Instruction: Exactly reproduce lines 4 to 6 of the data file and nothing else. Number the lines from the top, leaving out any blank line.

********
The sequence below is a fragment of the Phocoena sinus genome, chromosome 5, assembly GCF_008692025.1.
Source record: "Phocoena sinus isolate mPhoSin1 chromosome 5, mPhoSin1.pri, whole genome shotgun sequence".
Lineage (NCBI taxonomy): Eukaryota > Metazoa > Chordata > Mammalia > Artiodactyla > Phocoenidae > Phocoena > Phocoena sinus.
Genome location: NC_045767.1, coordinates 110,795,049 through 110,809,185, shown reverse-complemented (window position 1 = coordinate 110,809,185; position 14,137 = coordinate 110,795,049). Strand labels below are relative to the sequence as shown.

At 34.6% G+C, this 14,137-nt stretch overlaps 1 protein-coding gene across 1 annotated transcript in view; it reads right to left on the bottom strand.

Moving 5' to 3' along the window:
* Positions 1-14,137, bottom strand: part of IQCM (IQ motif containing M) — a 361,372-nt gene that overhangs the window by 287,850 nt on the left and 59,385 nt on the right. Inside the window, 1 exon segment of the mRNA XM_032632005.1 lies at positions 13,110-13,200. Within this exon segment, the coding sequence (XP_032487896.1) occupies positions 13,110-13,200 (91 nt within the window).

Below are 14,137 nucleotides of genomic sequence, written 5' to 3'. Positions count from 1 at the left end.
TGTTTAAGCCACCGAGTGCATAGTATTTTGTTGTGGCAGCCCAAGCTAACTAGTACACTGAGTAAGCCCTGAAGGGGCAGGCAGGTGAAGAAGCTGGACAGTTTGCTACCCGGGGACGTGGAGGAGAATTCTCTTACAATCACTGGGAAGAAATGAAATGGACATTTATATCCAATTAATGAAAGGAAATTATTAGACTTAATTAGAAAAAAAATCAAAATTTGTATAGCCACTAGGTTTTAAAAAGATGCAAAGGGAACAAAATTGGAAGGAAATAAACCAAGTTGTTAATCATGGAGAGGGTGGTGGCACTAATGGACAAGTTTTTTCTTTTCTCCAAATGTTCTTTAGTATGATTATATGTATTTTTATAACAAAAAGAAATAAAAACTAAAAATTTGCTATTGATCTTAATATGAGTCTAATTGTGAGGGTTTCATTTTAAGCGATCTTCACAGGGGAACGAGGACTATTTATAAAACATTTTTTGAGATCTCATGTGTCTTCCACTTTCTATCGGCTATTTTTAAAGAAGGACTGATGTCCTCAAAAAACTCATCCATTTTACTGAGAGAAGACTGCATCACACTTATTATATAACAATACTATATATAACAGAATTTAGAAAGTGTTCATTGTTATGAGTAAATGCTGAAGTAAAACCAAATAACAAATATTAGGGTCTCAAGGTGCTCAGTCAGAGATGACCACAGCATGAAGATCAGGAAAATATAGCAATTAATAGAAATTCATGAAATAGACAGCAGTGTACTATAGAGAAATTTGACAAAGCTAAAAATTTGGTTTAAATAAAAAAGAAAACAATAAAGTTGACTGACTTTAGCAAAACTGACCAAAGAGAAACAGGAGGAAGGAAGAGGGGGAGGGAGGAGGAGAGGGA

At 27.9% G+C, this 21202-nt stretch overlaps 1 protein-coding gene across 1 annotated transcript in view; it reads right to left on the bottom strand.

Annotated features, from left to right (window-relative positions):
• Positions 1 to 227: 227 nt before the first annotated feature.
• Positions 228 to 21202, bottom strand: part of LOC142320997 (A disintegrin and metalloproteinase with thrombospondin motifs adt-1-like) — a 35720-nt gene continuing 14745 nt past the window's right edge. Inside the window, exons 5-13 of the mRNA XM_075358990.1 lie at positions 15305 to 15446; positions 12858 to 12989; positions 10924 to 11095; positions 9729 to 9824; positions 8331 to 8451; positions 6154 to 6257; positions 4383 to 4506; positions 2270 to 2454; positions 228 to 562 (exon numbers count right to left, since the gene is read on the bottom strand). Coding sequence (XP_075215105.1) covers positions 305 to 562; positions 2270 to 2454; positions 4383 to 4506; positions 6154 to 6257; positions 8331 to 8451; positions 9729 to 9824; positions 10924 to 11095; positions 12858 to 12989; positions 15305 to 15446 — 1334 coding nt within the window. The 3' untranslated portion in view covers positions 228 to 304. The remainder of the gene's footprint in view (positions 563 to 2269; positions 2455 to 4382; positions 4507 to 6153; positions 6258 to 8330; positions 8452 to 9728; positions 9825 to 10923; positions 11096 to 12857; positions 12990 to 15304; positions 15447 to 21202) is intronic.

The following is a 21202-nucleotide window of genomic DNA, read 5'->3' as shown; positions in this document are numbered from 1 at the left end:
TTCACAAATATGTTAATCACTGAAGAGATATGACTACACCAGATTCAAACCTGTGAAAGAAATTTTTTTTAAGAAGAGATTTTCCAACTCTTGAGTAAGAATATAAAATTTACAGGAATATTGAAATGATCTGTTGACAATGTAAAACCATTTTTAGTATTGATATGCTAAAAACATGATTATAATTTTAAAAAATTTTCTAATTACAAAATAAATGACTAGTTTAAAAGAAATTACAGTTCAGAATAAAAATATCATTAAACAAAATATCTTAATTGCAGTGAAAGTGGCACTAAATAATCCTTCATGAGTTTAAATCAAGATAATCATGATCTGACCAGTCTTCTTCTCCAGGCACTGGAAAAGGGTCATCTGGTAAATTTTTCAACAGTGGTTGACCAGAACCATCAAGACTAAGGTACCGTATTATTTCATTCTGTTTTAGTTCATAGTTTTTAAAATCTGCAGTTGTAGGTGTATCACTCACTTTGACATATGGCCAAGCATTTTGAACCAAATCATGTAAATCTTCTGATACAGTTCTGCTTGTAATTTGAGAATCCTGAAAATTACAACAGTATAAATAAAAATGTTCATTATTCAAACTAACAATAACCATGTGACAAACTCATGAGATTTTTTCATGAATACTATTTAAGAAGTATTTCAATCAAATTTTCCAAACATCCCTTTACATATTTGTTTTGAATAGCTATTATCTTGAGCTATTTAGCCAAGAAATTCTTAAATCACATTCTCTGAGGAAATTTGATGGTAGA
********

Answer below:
Genome location: NC_045767.1, coordinates 110,795,049 through 110,809,185, shown reverse-complemented (window position 1 = coordinate 110,809,185; position 14,137 = coordinate 110,795,049). Strand labels below are relative to the sequence as shown.

At 34.6% G+C, this 14,137-nt stretch overlaps 1 protein-coding gene across 1 annotated transcript in view; it reads right to left on the bottom strand.

Moving 5' to 3' along the window: